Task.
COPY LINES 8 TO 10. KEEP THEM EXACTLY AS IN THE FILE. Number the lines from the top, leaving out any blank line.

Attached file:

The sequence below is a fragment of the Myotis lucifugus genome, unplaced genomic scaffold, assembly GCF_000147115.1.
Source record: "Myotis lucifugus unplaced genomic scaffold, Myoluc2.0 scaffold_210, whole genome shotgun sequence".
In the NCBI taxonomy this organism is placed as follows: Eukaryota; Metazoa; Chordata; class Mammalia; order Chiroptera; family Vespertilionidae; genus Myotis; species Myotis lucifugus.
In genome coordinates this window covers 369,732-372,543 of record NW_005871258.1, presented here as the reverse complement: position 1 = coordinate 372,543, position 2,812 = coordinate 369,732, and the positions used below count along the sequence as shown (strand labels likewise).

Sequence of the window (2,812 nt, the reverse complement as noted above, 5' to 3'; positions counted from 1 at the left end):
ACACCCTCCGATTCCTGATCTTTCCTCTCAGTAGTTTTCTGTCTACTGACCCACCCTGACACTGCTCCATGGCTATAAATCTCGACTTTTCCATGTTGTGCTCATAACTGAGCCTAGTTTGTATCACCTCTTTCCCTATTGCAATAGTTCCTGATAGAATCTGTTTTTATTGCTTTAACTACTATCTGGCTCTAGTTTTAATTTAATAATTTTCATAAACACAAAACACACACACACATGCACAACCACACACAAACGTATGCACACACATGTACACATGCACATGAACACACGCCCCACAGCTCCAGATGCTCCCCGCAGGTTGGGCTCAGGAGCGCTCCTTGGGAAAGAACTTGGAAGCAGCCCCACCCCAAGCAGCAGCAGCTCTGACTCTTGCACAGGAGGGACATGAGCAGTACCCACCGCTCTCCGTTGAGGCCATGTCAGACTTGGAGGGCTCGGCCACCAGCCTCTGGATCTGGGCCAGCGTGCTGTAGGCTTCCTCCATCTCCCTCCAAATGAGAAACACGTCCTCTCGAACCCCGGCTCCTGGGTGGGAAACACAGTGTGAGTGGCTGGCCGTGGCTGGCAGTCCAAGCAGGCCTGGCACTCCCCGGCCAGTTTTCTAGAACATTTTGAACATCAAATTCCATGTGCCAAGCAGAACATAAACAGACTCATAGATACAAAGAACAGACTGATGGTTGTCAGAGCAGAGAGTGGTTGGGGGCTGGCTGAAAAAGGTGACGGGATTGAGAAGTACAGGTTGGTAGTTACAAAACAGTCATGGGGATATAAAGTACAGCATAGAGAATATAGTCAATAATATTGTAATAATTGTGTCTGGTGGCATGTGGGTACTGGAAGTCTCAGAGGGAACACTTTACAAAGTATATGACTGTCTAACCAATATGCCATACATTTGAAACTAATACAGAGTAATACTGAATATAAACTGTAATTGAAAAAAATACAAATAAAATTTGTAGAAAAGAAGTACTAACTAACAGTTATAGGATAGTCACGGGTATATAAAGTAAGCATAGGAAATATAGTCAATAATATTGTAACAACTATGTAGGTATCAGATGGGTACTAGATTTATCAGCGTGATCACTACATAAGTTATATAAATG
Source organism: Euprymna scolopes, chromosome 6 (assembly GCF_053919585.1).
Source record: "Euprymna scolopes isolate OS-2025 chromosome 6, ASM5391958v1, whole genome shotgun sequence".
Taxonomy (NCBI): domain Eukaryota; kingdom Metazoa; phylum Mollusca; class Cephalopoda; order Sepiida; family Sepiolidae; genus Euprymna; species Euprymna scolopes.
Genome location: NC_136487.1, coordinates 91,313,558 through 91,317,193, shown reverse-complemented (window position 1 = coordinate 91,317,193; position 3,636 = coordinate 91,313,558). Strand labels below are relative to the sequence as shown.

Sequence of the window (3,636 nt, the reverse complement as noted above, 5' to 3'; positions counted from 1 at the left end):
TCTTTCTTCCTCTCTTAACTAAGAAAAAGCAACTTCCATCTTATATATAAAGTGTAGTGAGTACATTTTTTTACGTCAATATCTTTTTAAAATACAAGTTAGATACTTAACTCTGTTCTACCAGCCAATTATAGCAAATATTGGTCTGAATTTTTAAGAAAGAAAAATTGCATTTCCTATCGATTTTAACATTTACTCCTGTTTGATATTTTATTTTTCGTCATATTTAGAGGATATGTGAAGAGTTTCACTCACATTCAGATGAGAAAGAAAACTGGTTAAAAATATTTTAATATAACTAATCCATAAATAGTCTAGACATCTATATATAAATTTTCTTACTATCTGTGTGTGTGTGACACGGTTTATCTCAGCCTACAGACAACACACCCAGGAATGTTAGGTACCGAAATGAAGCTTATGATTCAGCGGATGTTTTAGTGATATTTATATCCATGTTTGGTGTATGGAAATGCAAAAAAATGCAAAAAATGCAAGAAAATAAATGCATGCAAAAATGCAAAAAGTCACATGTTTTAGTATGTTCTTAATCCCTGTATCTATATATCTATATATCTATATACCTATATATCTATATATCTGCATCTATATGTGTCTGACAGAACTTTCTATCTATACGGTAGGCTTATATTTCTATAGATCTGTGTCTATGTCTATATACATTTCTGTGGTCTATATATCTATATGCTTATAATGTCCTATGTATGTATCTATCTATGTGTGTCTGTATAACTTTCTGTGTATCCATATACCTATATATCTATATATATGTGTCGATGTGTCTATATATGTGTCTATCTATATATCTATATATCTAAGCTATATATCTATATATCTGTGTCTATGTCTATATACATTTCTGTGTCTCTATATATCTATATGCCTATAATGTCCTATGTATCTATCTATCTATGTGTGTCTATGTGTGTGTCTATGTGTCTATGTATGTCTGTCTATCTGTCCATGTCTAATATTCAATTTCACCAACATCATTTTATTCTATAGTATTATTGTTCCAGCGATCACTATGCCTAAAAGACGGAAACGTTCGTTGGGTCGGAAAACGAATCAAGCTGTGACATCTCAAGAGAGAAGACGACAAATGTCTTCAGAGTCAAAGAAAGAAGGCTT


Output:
Source record: "Euprymna scolopes isolate OS-2025 chromosome 6, ASM5391958v1, whole genome shotgun sequence".
Taxonomy (NCBI): domain Eukaryota; kingdom Metazoa; phylum Mollusca; class Cephalopoda; order Sepiida; family Sepiolidae; genus Euprymna; species Euprymna scolopes.
Genome location: NC_136487.1, coordinates 91,313,558 through 91,317,193, shown reverse-complemented (window position 1 = coordinate 91,317,193; position 3,636 = coordinate 91,313,558). Strand labels below are relative to the sequence as shown.